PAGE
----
Already the spin is in – John Howard got knocked back for the ICC job because he opposed the Zimbabwean Government.

ABC’s AM asked the former Prime Minister this morning: So what forces do you think were at play?

Howard answered:

Look I can’t be certain because reasons have not been given. There’s speculation of course about the stridency of my criticism of the Mugabe regime in Zimbabwe.

If that is one of the major reasons well I have to wear that as a badge of honour, because I thought it was a very bad regime and although there has been improvements with the coalition government and we must try and make that work, the criticisms I made pre-dated those changes and they were totally justified and I certainly would never walk away from them.

Sadly, it is much more complicated than that.

Personally yesterday was a bizarre day full of extraordinary coincidences – bombarded with emails delighted because Howard lost while just finishing reading Christopher Hitchens’ biography (Hitch 22), and belatedly starting Ian Buruma’s book (Murder in Amsterdam) about the murder of Theo van Gogh – in which all the Howard ICC issues suddenly seemed to me to be in a meta-context.

Together the two books and the event bring together all the arguments about cultural relativity; why the Right decided to finally co-opt the Enlightenment, which they had opposed for so many centuries, to their cause; why some on the Left have been willing to ignore Enlightenment values in the interests of supporting their enemies enemies; cricket politics; cricket history; why what one’s most visceral responses tell us might be wrong; why some and, how all that gets spun.

So – some hypotheses:

1. Whatever you think about John Howard he should not lose the job because of opposition from Robert Mugabe. Given a choice we should all vote for Howard instead of Mugabe and it is sad that some people need to be reminded of that.

2. Many of the countries who voted against him voted against him for the same reason we would have – ongoing support for regimes (eg the apartheid regime) which ought not be supported. It was also a reaction to historic Anglo-Saxon domination of the game combined with the poisonous politics of sub-Continent sporting administration. (And the small matter of Sri Lanka still bearing a grudge over Howard’s comments about a certain bowling style).

3. There are lots of other good reasons to oppose John Howard becoming ICC vice-president – not the least of which is that it was really New Zealand’s turn and we (ie Australia) behaved a bit badly about that.

4. The Right has suddenly discovered human rights and universal values (selectively of course) because their own values are not quite as convincing or persuasive as they once thought. Some on the Left are happy to embrace unsavoury characters and ‘identity’ politics as an alternative to articulating a new set of progressive values.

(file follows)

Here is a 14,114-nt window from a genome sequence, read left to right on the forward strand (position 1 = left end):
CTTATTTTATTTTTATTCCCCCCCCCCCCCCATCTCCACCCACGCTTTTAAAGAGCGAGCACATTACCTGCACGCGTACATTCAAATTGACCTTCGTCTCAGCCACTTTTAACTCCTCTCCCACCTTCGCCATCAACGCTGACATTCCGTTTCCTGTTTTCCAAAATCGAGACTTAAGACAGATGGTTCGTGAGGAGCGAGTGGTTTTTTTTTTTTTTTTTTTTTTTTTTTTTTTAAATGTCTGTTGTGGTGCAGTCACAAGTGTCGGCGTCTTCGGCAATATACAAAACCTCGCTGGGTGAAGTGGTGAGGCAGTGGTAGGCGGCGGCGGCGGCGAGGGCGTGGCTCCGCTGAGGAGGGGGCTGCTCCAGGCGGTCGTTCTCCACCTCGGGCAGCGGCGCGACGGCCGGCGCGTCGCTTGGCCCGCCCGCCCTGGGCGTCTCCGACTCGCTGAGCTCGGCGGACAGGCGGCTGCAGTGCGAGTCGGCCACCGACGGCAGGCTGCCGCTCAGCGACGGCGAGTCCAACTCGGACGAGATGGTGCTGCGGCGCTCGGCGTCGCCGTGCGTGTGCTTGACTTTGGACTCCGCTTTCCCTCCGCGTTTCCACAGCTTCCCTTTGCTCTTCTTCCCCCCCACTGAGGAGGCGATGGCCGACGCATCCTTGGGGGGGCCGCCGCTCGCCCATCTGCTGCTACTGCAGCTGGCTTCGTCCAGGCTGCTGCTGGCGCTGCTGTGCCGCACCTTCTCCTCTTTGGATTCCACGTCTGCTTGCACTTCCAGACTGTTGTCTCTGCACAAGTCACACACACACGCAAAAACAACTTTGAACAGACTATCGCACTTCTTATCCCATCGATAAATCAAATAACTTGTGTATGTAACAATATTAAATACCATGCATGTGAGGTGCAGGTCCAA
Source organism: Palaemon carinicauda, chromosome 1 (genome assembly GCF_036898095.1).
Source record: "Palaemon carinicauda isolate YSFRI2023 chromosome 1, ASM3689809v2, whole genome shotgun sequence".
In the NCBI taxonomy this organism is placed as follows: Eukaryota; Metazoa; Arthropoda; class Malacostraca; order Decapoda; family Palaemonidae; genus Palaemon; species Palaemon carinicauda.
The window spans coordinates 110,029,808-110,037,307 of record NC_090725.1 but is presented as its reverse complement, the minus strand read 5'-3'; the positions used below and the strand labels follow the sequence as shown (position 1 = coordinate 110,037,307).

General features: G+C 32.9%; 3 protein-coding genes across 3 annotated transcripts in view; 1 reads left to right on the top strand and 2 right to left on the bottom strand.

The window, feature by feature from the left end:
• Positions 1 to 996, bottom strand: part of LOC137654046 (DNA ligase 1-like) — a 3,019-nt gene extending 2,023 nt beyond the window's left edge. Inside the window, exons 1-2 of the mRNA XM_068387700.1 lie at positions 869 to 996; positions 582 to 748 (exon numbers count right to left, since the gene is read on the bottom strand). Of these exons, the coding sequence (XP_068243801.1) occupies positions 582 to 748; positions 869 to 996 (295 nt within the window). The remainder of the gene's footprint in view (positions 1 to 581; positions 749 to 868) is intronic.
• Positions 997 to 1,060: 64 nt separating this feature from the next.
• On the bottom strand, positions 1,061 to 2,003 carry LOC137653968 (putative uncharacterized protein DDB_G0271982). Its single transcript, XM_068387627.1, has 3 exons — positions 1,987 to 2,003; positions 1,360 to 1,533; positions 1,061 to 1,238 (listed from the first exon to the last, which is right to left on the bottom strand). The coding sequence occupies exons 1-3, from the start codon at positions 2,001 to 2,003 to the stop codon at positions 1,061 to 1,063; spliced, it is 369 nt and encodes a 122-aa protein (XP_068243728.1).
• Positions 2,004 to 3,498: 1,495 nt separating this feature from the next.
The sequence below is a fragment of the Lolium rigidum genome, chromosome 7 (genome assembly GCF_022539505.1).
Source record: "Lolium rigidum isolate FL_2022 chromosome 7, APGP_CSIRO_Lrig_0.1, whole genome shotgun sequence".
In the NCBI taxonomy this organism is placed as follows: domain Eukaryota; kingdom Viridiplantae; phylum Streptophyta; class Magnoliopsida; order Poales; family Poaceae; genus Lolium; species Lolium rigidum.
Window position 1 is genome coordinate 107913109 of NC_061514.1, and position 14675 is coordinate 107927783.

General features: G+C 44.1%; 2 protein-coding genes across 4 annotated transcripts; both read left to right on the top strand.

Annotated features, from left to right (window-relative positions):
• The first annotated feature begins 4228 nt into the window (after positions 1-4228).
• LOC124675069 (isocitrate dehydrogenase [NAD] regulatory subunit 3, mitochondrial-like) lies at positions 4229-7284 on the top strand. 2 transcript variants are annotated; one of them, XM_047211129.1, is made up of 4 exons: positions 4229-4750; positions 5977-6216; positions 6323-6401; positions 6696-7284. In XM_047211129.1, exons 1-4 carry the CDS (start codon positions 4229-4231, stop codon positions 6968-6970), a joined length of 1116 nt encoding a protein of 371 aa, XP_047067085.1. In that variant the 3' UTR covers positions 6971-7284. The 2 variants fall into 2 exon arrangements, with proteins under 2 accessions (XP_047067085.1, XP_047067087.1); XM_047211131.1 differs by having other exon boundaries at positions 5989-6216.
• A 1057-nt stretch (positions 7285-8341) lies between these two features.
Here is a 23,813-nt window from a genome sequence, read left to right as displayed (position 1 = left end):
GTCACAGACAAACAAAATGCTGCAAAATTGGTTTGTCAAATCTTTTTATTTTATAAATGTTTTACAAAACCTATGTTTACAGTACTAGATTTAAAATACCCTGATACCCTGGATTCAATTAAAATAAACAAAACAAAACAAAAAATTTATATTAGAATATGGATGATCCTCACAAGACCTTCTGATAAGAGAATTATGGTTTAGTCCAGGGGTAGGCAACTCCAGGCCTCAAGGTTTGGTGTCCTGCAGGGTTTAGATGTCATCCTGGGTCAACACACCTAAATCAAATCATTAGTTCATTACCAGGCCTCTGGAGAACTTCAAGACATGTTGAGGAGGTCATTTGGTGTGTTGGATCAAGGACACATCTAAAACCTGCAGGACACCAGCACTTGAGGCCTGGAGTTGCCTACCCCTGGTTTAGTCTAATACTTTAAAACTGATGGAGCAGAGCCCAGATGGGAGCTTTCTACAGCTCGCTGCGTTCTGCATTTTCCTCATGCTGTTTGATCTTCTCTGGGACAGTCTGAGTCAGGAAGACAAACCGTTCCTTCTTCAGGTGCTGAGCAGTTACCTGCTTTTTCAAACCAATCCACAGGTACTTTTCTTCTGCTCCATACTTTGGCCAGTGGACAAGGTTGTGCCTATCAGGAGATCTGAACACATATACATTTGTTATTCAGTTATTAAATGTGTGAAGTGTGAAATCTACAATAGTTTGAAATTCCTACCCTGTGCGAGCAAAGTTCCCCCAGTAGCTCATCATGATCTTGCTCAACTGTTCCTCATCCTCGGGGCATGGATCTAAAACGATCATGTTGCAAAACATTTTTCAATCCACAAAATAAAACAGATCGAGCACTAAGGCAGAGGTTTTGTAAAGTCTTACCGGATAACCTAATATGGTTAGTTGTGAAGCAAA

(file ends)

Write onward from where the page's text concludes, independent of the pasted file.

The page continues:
Why Hitchens and Buruma? Like the situation with Howard – however much you dislike an old Trotskyite like Hitchens for going to such literary extents to repudiate and re-write his past- there are regimes, as he says, about which you cannot practise cultural relativism. Mugabe is one of them. There are also important issues about what you tolerate and what you don’t. Cultural relativity is no justification for murdering Theo van Gogh or Pim Fortuyn.

Hitchens, in his biography — and what is probably his first really badly written book — twists and turns to explain his attitude to Islam (with lots of retrospective tidying up about what he did really think at various times and who he f….d) but has some important things to say about how you choose which side you should be on when faced with culturally relative claims. On the other hand Buruma considers why the Right has adopted the Enlightenment values (converting them into universal ones) and used them to hammer multi-culturalism.

John Howard probably hated Hitchens until he supported Bush on Iraq and, being charitable, he may not have read anything of Buruma’s other than his novel about the Indian cricketer, Ranjishinji.

But, in the next few days Howard supporters, Howard haters, cricket people and stacks of others will try to frame the Howard rejection in many different ways. The only defence against this is to realise that they are framing it thus for their own reasons and that the real reasons are much more complicated.

When Alexander Downer holds forth on why the Enlightenment values are absolute and universal, when Tony Abbott tells us how awful Mugabe is, and when Cardinal Pell unexpectedly gets involved — deconstruct the spin, ask the fundamental question cui bono? , don’t believe any of it and see what they say of NZ’s John Anderson and why he should have been the first choice.

RITUAL DECLARATION OF INTEREST: The author has had various cricket authorities and organisations as clients and is an old Trot.

Peter Fray

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